Namgaladze and Brüne reported that in humans, IL-4-induced macrophages do not stimulate PGC-1β, an essential transcription factor required to induce fatty acid oxidation. In murine studies, blockers of fatty acid oxidation have no impact on the production of M2-type factors such as Mrc1 and CCL18 [145], indicating the principal variances in the metabolic needs of macrophage phenotype modifications between humans and mice. The fatty acid oxidation can indeed regulate the proinflammatory functions of macrophages. A recent study shows that larger intracellular levels of unsaturated fatty acids such as arachidonic acid, oleic acid, and linoleic acids rather than saturated fatty acids trigger the generation of IL-1α in foam cells, which in turn causes severe inflammation [146]. Particularly, the M2 macrophages activated with IL-4 depend on fatty acid oxidation through STAT6 and PGC1β and suppress inflammatory responses [117, 147]. The influence of FA oxidation on M2 macrophages is primarily noticed by reducing fatty acid oxidation via regulating AMP kinase, a probe responsible for metabolic alterations to elevate ATP levels, which in turn impairs the inflammatory resolution functions of macrophages [148].

2.7.6. Amino Acid Metabolism

In recent years, the roles of amino acids in development and effector actions of immune cells have been considered especially for immune modulation [149]. L-Arginine is a crucial amino acid that can modulate immune cells. In M1 macrophages, L-arginine is metabolized into NO and citrulline by iNOS. In contrast, suppression of iNOS leads the M1 macrophage metabolic and phenotype switch towards M2 macrophages. By contrast, in M2 macrophages activated with IL-4, L-arginine metabolized by arginase-1 results in the production of urea and L-ornithine [90]. Thereafter, it serves as a precursor for the polyamines and proline that are required for the synthesis of collagen and tissue remodeling of the M2 macrophage [150]. Glutamine is another nonessential amino acid that significantly contributes to the polarization of M2 macrophages by activating the glutamine-UDPN-acetylglucosamine (GlcNAc) pathway to produce α-ketoglutarate [94]. On the other hand, succinate produced from the glutamine-dependent anerplerosis or γ-aminobutyric acid (GABA) triggers polarization of M1 macrophages [131]. Glutamine plays an important role in M2 macrophages by providing almost third portion carbon to replenish the TCA cycle. In contrast, suppression of glutamine synthetase swifts M2 macrophages towards M1 polarization, suggesting its integral role in the M2 macrophages [151]. However, the current data available on the glutamine metabolism in the regulation of macrophage phenotypes is largely from in vitro studies. Moreover, how they modulate the phenotype functions of the human macrophage is still unclear.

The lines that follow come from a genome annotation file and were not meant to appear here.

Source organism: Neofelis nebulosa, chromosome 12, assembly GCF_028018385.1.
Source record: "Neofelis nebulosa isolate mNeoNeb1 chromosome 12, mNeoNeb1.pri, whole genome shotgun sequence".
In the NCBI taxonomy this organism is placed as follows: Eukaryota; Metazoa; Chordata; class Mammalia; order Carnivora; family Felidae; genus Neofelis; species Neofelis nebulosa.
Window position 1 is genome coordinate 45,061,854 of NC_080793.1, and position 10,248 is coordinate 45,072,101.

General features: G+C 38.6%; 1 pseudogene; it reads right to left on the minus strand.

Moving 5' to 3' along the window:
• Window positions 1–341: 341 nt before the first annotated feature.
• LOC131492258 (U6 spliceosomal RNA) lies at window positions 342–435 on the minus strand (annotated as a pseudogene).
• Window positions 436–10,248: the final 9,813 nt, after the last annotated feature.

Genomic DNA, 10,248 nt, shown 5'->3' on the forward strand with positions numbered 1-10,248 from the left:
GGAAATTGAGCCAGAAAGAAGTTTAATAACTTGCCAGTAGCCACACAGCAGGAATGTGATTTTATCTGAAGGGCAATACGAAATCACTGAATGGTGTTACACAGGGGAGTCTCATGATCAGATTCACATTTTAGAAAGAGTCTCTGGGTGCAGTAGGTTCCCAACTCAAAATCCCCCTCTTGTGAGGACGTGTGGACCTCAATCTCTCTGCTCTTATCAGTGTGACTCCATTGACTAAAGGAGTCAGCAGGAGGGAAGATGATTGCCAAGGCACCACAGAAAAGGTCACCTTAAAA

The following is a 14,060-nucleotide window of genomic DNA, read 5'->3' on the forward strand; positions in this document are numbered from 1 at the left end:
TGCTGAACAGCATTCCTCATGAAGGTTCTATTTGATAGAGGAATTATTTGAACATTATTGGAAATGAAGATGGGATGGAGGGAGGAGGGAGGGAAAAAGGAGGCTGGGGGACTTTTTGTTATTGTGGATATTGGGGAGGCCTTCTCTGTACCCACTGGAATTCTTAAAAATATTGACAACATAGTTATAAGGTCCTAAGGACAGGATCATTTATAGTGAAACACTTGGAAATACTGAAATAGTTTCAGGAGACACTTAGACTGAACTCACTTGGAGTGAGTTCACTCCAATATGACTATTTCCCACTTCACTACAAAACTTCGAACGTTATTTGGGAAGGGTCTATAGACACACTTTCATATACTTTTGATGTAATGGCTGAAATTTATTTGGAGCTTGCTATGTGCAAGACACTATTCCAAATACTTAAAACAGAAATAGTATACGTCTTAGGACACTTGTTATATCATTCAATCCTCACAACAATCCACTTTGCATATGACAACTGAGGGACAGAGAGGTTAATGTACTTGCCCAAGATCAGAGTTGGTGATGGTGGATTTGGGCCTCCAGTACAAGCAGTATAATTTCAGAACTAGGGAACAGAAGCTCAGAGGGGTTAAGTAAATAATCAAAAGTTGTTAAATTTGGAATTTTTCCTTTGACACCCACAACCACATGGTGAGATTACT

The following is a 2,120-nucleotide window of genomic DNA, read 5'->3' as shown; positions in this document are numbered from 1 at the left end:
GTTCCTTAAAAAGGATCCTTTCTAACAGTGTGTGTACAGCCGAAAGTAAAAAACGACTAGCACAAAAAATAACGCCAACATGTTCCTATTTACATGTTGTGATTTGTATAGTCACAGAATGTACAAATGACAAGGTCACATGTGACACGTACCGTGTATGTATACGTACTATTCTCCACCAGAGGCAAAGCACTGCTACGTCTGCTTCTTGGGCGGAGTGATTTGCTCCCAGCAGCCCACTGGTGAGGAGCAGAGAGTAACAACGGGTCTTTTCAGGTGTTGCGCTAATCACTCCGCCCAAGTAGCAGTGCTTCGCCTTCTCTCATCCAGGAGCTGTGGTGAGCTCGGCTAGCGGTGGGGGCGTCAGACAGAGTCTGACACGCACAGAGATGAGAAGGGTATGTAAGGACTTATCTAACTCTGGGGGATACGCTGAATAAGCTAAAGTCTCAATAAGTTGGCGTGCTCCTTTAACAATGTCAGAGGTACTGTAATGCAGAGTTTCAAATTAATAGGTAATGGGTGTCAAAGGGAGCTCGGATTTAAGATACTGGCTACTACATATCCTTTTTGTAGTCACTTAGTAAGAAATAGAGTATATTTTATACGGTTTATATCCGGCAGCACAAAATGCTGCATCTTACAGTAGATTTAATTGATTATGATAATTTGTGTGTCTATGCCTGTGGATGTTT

3. Unfavorable Inflammatory Microenvironment in Tissue Regeneration

Although the tissue repair and regeneration process critically involves the resolution of inflammation as well as tight control of immune response, this process is often dysregulated, leading to fibrosis and scar formation that disturb tissue architecture and functions.

3.1. Fibrosis

Fibrosis is a pathological state due to chronic and uncleared inflammation that triggers the production of synchronic inflammatory, regenerative, and angiogenic components in an uncontrolled manner [152]. Development of fibrosis ultimately leads to organ dysfunction and death. In response to the DAMPs and inflammatory factors of macrophages during injury, the inflammation and associated functions of fibroblasts will be enhanced to promote their migration, differentiation, and synthesis activities [153]. In general, they synthesize new proteins and ECM proteoglycan constituents to reconstruct a typical tissue structure. An excessive deposition of ECM during the process of fibrosis drastically impairs tissue structure and functions [46]. Wynn and Ramalingam hypothesized that constant stimulation and sustained mobilization of M(IL-4)-like cells may be involved in the production of pathological fibrosis [4]. Nonetheless, so far the majority of studies on fibrosis have engrossed on the inflammatory functions of macrophages. Murray et al. demonstrated that serum amyloid P (SAP) inhibits TGF-β1-induced pathologies including airway inflammation, apoptosis, pulmonary fibrocyte accumulation, and collagen deposition, without affecting TGF-β1 level [154]. In addition, SAP minimizes pulmonary M2 macrophages and enhances chemokine IP10/CXCL10 expression in a SMAD3-independent manner.